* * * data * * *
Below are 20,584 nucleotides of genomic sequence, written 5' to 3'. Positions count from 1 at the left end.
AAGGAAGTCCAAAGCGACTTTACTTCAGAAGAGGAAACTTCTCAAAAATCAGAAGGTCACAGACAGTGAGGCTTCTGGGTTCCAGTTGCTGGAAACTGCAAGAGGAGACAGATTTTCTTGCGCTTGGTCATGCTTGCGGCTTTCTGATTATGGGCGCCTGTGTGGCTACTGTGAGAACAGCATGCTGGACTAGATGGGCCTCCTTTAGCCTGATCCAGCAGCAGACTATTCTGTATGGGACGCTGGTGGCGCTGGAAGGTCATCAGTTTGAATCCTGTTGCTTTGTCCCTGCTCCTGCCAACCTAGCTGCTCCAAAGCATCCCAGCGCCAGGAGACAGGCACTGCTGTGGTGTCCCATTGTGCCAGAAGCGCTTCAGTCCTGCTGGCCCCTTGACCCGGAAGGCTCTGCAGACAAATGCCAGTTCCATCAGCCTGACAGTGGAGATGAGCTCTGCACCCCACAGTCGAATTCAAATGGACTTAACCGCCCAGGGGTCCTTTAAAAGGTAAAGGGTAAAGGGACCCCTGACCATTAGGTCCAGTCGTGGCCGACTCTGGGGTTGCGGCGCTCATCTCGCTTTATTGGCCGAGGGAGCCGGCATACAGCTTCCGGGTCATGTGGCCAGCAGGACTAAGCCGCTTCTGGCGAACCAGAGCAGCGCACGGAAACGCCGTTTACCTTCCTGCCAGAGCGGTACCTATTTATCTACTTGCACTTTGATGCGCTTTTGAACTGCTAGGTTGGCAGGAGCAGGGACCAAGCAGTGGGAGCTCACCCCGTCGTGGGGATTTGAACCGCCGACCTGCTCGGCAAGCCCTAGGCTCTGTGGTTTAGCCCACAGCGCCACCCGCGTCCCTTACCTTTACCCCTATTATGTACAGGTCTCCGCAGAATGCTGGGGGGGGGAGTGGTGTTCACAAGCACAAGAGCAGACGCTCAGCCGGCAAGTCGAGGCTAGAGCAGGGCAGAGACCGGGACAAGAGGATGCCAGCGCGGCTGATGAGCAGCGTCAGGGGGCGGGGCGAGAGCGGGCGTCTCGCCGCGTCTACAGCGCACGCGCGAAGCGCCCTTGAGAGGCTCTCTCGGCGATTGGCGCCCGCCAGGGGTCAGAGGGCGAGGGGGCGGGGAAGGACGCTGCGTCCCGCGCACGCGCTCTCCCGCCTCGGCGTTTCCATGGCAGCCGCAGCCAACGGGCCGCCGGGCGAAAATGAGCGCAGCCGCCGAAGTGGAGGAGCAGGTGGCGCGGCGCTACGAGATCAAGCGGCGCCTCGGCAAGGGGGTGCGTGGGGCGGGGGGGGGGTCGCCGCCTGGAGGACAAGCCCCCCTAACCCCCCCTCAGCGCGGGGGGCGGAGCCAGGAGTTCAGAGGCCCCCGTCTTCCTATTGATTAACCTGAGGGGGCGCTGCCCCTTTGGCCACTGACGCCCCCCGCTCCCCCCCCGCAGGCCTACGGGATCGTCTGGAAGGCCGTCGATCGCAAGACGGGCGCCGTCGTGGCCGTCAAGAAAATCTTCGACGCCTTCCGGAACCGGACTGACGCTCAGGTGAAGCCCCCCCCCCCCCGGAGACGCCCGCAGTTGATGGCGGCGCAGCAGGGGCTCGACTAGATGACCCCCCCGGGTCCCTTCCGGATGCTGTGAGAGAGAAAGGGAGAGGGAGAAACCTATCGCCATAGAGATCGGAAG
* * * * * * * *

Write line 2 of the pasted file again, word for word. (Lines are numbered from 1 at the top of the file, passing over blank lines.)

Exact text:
AAGGAAGTCCAAAGCGACTTTACTTCAGAAGAGGAAACTTCTCAAAAATCAGAAGGTCACAGACAGTGAGGCTTCTGGGTTCCAGTTGCTGGAAACTGCAAGAGGAGACAGATTTTCTTGCGCTTGGTCATGCTTGCGGCTTTCTGATTATGGGCGCCTGTGTGGCTACTGTGAGAACAGCATGCTGGACTAGATGGGCCTCCTTTAGCCTGATCCAGCAGCAGACTATTCTGTATGGGACGCTGGTGGCGCTGGAAGGTCATCAGTTTGAATCCTGTTGCTTTGTCCCTGCTCCTGCCAACCTAGCTGCTCCAAAGCATCCCAGCGCCAGGAGACAGGCACTGCTGTGGTGTCCCATTGTGCCAGAAGCGCTTCAGTCCTGCTGGCCCCTTGACCCGGAAGGCTCTGCAGACAAATGCCAGTTCCATCAGCCTGACAGTGGAGATGAGCTCTGCACCCCACAGTCGAATTCAAATGGACTTAACCGCCCAGGGGTCCTTTAAAAGGTAAAGGGTAAAGGGACCCCTGACCATTAGGTCCAGTCGTGGCCGACTCTGGGGTTGCGGCGCTCATCTCGCTTTATTGGCCGAGGGAGCCGGCATACAGCTTCCGGGTCATGTGGCCAGCAGGACTAAGCCGCTTCTGGCGAACCAGAGCAGCGCACGGAAACGCCGTTTACCTTCCTGCCAGAGCGGTACCTATTTATCTACTTGCACTTTGATGCGCTTTTGAACTGCTAGGTTGGCAGGAGCAGGGACCAAGCAGTGGGAGCTCACCCCGTCGTGGGGATTTGAACCGCCGACCTGCTCGGCAAGCCCTAGGCTCTGTGGTTTAGCCCACAGCGCCACCCGCGTCCCTTACCTTTACCCCTATTATGTACAGGTCTCCGCAGAATGCTGGGGGGGGGAGTGGTGTTCACAAGCACAAGAGCAGACGCTCAGCCGGCAAGTCGAGGCTAGAGCAGGGCAGAGACCGGGACAAGAGGATGCCAGCGCGGCTGATGAGCAGCGTCAGGGGGCGGGGCGAGAGCGGGCGTCTCGCCGCGTCTACAGCGCACGCGCGAAGCGCCCTTGAGAGGCTCTCTCGGCGATTGGCGCCCGCCAGGGGTCAGAGGGCGAGGGGGCGGGGAAGGACGCTGCGTCCCGCGCACGCGCTCTCCCGCCTCGGCGTTTCCATGGCAGCCGCAGCCAACGGGCCGCCGGGCGAAAATGAGCGCAGCCGCCGAAGTGGAGGAGCAGGTGGCGCGGCGCTACGAGATCAAGCGGCGCCTCGGCAAGGGGGTGCGTGGGGCGGGGGGGGGGTCGCCGCCTGGAGGACAAGCCCCCCTAACCCCCCCTCAGCGCGGGGGGCGGAGCCAGGAGTTCAGAGGCCCCCGTCTTCCTATTGATTAACCTGAGGGGGCGCTGCCCCTTTGGCCACTGACGCCCCCCGCTCCCCCCCCGCAGGCCTACGGGATCGTCTGGAAGGCCGTCGATCGCAAGACGGGCGCCGTCGTGGCCGTCAAGAAAATCTTCGACGCCTTCCGGAACCGGACTGACGCTCAGGTGAAGCCCCCCCCCCCCCGGAGACGCCCGCAGTTGATGGCGGCGCAGCAGGGGCTCGACTAGATGACCCCCCCGGGTCCCTTCCGGATGCTGTGAGAGAGAAAGGGAGAGGGAGAAACCTATCGCCATAGAGATCGGAAG